At the beginning of his “Restoring Honor” rally in D.C. last weekend, Fox News’s Glenn Beck joked, “I have just gotten word from the media that there is over 1,000 people here today.”
In reality, “the media”—whoever that broad label encompasses—did not settle on a figure at all. Fox News claimed over 500,000 people showed up, while CBS, enlisting the help of aerial number-counters AirPhotosLive.com, estimated the crowd at 87,000. Others did not count at all. Noting that NBC called the crowd at 300,000, the Times settled on “a large turnout.” The Journal offered no figures at all, saying The National Park Service no longer provided crowd estimates. It did however note that the gathering “appeared to be one of the largest rallies of recent years in the nation’s capital.”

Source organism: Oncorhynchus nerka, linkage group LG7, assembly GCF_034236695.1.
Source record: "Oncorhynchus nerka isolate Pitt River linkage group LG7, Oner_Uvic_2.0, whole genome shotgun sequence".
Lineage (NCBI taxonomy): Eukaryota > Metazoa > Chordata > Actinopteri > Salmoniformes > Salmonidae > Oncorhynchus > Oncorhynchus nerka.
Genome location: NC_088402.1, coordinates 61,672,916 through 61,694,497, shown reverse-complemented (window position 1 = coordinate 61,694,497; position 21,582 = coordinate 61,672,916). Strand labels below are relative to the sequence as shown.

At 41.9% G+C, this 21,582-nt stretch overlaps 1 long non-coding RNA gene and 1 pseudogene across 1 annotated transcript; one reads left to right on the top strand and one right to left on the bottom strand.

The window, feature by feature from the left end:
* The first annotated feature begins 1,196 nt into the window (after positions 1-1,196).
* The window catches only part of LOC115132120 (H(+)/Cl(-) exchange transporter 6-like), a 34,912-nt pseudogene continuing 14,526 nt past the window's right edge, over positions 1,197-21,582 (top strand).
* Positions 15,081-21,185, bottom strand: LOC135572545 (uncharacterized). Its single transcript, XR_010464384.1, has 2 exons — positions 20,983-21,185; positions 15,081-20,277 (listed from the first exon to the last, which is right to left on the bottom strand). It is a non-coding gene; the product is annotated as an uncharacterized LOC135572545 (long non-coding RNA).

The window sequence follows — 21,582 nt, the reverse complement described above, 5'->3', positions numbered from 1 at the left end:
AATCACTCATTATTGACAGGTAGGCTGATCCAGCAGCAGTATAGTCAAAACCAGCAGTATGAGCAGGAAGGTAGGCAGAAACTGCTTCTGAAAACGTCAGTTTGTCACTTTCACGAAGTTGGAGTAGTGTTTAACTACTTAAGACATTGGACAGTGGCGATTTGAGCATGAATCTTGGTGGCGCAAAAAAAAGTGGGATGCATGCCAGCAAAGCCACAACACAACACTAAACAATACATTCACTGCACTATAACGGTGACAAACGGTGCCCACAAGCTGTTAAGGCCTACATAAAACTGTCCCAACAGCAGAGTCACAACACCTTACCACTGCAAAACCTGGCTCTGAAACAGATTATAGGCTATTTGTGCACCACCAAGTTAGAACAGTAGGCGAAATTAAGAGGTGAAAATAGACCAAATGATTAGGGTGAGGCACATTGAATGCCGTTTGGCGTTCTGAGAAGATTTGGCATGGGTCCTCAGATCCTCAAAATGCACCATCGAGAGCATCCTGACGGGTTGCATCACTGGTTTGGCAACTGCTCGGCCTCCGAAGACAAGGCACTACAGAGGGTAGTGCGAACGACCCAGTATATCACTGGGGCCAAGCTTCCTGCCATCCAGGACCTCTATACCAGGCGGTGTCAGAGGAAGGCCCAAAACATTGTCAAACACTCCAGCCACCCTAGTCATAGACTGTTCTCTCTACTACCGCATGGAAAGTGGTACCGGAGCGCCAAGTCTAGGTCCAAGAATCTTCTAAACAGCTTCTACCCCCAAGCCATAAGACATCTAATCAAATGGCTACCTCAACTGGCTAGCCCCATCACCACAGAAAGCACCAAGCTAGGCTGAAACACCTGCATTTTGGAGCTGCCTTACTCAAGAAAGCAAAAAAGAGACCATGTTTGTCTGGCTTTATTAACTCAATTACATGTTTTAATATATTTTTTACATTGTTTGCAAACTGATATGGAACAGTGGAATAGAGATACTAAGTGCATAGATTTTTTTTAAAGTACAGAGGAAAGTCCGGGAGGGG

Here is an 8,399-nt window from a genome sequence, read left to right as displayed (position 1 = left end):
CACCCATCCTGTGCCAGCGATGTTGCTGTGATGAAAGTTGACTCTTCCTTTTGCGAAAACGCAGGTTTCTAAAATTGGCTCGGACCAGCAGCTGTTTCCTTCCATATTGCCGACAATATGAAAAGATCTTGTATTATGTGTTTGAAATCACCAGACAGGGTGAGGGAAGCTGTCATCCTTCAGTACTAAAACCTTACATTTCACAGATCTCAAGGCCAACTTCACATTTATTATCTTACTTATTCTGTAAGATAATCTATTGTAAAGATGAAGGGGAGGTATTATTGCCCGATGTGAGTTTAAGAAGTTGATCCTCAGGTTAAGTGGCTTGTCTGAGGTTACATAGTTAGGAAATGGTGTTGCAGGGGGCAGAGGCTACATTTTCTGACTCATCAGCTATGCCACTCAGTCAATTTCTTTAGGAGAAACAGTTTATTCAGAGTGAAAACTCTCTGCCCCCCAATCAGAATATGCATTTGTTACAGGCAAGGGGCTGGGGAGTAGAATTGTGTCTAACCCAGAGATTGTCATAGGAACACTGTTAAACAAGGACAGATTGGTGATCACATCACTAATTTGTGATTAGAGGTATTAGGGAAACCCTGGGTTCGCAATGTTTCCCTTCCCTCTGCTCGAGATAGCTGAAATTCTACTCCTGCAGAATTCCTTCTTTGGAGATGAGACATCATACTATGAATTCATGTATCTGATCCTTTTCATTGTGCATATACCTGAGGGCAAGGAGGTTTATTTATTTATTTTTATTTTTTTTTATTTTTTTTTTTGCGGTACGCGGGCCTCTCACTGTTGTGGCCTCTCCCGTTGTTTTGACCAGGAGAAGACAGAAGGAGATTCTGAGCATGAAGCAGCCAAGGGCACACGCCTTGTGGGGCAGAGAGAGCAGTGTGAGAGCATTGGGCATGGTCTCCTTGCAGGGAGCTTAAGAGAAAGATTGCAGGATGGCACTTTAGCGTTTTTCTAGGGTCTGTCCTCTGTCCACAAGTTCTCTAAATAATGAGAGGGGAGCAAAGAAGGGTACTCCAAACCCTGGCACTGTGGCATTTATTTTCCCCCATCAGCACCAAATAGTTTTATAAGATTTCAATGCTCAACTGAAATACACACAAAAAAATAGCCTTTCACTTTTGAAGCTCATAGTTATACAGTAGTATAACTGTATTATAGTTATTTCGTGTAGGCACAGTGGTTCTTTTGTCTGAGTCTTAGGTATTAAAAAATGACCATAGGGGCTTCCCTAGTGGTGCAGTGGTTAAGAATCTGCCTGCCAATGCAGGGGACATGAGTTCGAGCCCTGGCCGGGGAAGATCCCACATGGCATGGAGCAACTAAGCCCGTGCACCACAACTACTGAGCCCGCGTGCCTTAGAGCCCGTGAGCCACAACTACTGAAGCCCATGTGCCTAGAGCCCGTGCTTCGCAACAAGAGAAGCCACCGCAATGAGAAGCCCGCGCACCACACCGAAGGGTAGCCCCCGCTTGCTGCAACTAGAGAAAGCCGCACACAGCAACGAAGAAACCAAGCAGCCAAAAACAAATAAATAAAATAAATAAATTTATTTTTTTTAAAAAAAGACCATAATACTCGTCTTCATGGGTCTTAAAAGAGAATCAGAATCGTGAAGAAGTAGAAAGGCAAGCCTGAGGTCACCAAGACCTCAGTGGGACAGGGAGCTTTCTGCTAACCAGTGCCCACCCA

If we can’t be accurate, do we then be vague?
It’s important to know the size of a crowd. Not only are people curious, size gives a general sense of an event’s importance. However, if we cannot be sure of crowd size, if estimations range across hundreds of thousands, and if there is no standard, consistent, across-the-board measure, what value does a estimation provide? Should journalists continue to provide numerical crowd estimates when reporting on events like these? Why or why not?The Editors are the staffers of Columbia Journalism Review.